.letoh eht ot kcab og s’teL
Doctor Sleep is probably the best film you haven’t seen this year. Despite being warmly received by critics and audiences, this one is likely to lose a lot of money. I’m not sure why—The Shining still has a following and this one has a solid story.
We follow the now adult Dan Torrance (Ewan McGregor) as he struggles with finding a place in the world. After the traumatic events at the Overlook Hotel, Dan is haunted, lost, and eventually turns to alcoholism. We see him hit rock bottom before travelling to a new town and meeting Billy (Cliff Curtis) and slowly beginning to put his life back together. Dan takes a job as a night steward at what appears to be hospice care, and we see how he becomes known as Dr. Sleep.
King is good at building whole communities, and Doctor Sleep embraces this idea well. We get to know all of the characters as the story unfolds across years and thousands of miles. The young Abra Stone (Kylliegh Curran) shows powers that rival (or perhaps surpass) Dan’s, and this draws the attention of Rose the Hat (Rebecca Ferguson) and her cohort who want to feed off children who have the Shine.
Dan is reluctant to get involved, but as Abra becomes in danger he must embrace who he is and work to help keep the young woman safe. What follows in the second and third acts is a suspenseful story that works quite well. There is a passion behind the scenes in every instance.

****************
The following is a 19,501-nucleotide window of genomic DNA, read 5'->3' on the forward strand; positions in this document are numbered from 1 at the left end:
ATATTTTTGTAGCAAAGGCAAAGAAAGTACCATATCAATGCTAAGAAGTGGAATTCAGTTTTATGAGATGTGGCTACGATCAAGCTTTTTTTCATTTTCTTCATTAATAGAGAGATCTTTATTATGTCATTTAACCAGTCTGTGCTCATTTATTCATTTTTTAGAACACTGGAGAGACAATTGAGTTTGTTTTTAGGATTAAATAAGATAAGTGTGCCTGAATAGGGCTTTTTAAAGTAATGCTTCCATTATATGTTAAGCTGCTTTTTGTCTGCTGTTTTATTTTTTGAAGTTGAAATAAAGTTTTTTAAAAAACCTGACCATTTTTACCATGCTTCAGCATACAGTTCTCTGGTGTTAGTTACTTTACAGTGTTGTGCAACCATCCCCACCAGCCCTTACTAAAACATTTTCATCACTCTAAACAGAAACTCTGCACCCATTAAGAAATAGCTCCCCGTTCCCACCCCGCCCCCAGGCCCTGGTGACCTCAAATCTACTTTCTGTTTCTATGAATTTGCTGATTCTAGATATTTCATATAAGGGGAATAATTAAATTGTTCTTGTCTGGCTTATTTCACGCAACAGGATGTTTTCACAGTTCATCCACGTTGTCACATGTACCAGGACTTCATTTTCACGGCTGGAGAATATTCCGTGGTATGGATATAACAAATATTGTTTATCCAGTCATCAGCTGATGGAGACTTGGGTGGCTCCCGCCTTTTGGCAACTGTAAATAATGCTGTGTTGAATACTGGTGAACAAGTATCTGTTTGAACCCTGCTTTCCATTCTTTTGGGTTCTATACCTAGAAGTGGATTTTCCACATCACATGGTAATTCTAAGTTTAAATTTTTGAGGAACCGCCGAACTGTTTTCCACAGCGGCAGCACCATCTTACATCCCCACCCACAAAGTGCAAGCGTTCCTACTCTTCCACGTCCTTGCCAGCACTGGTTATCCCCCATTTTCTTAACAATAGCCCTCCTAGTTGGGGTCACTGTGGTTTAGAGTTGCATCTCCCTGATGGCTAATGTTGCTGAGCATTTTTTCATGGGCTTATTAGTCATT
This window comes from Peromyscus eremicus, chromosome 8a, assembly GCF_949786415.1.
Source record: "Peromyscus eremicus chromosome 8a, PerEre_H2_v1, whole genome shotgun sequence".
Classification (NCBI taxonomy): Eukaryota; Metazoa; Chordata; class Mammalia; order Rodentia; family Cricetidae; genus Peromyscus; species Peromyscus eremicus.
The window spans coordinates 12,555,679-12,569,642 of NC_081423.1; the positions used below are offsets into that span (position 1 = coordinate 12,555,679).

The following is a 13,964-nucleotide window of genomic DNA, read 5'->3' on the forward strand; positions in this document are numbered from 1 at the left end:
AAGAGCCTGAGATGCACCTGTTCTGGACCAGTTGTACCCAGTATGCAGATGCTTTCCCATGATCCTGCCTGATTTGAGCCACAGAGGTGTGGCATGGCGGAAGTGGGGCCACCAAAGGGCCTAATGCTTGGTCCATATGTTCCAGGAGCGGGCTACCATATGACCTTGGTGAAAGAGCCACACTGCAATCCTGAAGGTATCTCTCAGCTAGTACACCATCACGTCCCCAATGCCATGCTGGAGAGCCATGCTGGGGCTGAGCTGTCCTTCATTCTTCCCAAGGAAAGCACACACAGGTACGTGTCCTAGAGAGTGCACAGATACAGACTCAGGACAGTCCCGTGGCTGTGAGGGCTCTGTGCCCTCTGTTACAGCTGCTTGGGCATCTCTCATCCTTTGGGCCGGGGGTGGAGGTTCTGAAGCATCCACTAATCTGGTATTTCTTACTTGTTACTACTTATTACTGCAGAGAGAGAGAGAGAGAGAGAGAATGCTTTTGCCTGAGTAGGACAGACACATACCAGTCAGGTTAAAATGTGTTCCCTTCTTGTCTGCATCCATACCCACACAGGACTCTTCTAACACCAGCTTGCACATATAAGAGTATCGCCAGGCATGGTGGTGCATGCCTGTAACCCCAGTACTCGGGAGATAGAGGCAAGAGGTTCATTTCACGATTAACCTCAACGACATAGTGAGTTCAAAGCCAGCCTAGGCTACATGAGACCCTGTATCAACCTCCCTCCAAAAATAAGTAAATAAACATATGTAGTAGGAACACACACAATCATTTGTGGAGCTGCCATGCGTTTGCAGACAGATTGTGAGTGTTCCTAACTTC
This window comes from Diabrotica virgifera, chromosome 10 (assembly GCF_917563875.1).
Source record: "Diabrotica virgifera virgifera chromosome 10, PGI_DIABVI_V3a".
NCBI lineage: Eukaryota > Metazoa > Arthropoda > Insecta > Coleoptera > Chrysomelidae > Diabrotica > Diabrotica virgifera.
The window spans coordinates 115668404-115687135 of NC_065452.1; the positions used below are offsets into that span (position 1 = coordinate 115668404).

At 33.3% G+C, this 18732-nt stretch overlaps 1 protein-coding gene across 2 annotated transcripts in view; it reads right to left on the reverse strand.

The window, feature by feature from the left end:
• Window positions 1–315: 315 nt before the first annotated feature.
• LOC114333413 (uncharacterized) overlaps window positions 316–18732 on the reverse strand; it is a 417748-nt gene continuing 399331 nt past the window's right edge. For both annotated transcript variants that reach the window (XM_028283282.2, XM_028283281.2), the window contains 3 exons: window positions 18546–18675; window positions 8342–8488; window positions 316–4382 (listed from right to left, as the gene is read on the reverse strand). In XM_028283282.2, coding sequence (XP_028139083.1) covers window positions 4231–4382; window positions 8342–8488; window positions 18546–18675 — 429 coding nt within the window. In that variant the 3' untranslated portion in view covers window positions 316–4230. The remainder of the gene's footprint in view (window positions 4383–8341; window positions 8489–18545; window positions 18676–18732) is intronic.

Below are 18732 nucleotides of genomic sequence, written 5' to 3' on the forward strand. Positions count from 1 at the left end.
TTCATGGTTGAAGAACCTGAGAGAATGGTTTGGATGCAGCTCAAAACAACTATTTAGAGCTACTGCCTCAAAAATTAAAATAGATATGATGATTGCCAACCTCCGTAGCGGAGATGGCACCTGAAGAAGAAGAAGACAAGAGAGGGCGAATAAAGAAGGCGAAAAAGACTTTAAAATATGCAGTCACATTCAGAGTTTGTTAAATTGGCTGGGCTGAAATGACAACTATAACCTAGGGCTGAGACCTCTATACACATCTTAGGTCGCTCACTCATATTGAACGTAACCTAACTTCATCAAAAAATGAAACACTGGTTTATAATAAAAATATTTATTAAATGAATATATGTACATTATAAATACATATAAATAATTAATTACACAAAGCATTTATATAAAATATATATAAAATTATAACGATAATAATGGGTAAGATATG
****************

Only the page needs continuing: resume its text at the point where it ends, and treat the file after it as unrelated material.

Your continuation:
The show stealer is Rose, who is devilishly played by Ferguson. Her wickedness is on full display, and it is nice to have another cool villain in horror. This is not to say anyone did poorly—this is one of the better ensemble casts of the year.
The film also looks sharp. The care in costuming, framing, and sound all create an epic feel. There is something special about this film.
Minor spoilers ahead.
The previews show that Dan will return to Overlook, but I wanted to put the warning up anyway. The dedication to recreating the hotel is lovely, and it does feel like walking back in time. However, we end up with an odd friction between King’s Shining and Kubrick’s Shining that doesn’t always work. I think Mike Flanagan did an admirable job, but the final act feels sometimes out of place from the epic feeling of the rest of the story.
I wasn’t sure how I felt about the ending, but I enjoyed the story overall. Everyone felt real, and this moves Doctor Sleep well above most other horror stories. I’m not really sure why this one struggled to connect with audiences, but I think it will be worth checking out once it releases on home video.
A must watch.